National myth

National myths serve many social and political purposes. National myths often exist only for the purpose of state-sponsored propaganda. In totalitarian dictatorships, the leader might be given, for example, a mythical supernatural life history in order to make him or her seem god-like and supra-powerful (see also cult of personality). However, national myths exist in every society. In liberal regimes they can serve the purpose of inspiring civic virtue and self-sacrifice (see Miller 1995), or of consolidating the power of dominant groups and legitimizing their rule. Origin-of-death myth. The origin of death is a theme in the myths of many cultures.

Origin-of-death myth

Death is a universal feature of human life, so stories about its origin appear to be universal in human cultures.[1] As such it is a form of cosmological myth (a type of myth that explains the origins of a culture and the problems that faces it).[2] No one type of these myths is universal, but each region has its own characteristic types.[3][4] Such myths have therefore been a frequent topic of study in the field of comparative mythology.[5] Africa[edit] Pervasively in the myths of African cultures, in the beginning there was no death. This can be because a supreme being makes people young again when they grow old; people die but are reborn; or go to heaven to live. In some stories eternal life is lost through some flaw (such as greed, curiosity, stubbornness or arrogance), or as a punishment for disobedience, or as the result of human indifference.

North America[edit] Psychopomp. In Jungian psychology, the psychopomp is a mediator between the unconscious and conscious realms. It is symbolically personified in dreams as a wise man or woman, or sometimes as a helpful animal. Sky father. "Sky Father" is a direct translation of the Vedic Dyaus Pita, etymologically identical to the Greek Zeus Pater.[1] While there are numerous parallels adduced from outside of Indo-European mythology, the concept is far from universal (e.g.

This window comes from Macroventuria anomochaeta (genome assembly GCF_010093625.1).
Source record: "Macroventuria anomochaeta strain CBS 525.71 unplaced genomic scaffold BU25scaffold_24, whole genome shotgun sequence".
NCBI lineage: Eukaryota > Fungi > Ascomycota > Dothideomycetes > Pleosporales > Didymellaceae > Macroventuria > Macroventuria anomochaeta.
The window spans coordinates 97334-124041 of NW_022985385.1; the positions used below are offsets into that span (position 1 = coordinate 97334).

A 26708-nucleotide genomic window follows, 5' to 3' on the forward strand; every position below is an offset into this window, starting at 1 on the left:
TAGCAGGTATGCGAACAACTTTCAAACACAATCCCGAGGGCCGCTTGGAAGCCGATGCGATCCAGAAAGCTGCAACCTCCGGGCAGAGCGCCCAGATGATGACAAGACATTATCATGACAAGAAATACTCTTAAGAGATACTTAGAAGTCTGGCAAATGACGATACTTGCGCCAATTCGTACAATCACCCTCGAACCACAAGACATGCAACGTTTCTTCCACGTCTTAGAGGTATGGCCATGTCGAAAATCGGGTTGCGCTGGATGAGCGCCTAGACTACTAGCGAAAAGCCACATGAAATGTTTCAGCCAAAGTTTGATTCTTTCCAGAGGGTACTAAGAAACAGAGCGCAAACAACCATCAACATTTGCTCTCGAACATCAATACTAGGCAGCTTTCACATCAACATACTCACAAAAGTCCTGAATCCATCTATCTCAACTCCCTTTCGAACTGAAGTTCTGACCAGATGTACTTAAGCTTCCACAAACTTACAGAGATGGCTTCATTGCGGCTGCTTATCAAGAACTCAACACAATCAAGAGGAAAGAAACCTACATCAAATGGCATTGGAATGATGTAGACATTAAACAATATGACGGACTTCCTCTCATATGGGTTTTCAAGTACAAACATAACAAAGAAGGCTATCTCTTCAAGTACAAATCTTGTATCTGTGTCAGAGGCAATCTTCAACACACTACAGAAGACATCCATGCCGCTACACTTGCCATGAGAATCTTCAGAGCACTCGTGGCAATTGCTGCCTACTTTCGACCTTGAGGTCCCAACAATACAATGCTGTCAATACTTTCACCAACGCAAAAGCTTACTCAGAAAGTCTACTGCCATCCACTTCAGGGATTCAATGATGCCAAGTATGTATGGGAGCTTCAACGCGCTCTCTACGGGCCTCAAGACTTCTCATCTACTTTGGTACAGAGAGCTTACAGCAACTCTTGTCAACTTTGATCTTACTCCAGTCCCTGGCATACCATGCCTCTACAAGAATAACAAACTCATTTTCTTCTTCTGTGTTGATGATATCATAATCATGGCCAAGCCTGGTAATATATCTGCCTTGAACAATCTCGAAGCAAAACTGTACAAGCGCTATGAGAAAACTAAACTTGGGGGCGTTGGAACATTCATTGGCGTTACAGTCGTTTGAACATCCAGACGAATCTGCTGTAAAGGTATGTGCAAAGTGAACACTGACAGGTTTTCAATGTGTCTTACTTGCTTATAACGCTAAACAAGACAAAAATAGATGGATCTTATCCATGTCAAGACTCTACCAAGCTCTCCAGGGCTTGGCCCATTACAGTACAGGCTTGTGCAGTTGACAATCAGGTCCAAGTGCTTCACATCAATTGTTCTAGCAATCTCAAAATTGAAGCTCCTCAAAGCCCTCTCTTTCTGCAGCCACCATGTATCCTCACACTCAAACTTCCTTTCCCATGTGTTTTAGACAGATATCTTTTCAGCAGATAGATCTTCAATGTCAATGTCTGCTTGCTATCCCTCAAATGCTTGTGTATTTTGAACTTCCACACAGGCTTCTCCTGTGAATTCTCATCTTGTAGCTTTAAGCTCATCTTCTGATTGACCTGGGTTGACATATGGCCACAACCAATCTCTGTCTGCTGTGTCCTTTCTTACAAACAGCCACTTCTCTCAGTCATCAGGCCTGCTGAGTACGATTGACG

Egyptian mythology has a "Heavenly Mother"). "Sky Father" in historical mythology[edit] "Nomadic" hypothesis[edit] In late 19th century opinions on comparative religion, in a line of thinking that begins with Friedrich Engels and J. J. This view was stylized as reflecting not only a conflict of nomadism vs. agriculturalism but of "patriarchy" vs. Reception in modern culture[edit] The theory about earth goddesses, sky father, and patriarchal invaders was a stirring tale that fired various imaginations. Solar deity. Statue of Hathor – Luxor Museum The winged sun was an ancient (3rd millennium BC) symbol of Horus, later identified with Ra A solar deity (also sun god/dess) is a sky deity who represents the Sun, or an aspect of it, usually by its perceived power and strength.

Solar deities and sun worship can be found throughout most of recorded history in various forms. Hence, many beliefs have formed around this worship, such as the "missing sun" found in many cultures. Trickster. Mythology[edit] Loki cuts the hair of the goddess Sif. Frequently the Trickster figure exhibits gender and form variability, changing gender roles and even occasionally engaging in same-sex practices.

Such figures appear in Native American and First Nations mythologies, where they are said to have a two-spirit nature. Underworld. Yggdrasil, a modern attempt to reconstruct the Norse world tree which connects the heavens, the world, and the underworld. The legs of the god Vishnu as the Cosmic Man depict earth and the seven realms of the Hindu underworld of Patala. The feet rest on cosmic serpent Shesha. Underworlds by mythology[edit] This list includes underworlds in various mythology, with links to corresponding articles. Underworld rulers[edit] This list includes rulers or guardians of the underworld in various mythologies, with links to corresponding articles. See also[edit] List of women warriors in folklore. The Hindu goddess Kali slays the demon Raktabija in an etching by Richard B. Godfrey (1770). Mytheme. In the study of mythology, a mytheme is the essential kernel of a myth—an irreducible, unchanging element,[1] a minimal unit that is always found shared with other, related mythemes and reassembled in various ways ("bundled" was Claude Lévi-Strauss's image)[2] or linked in more complicated relationships.

For example, the myths of Adonis and Osiris share several elements, leading some scholars to conclude that they share a source, i.e. images passed down in cultures or from one to another, being ascribed new interpretations of the action depicted as well as new names in various readings of icons.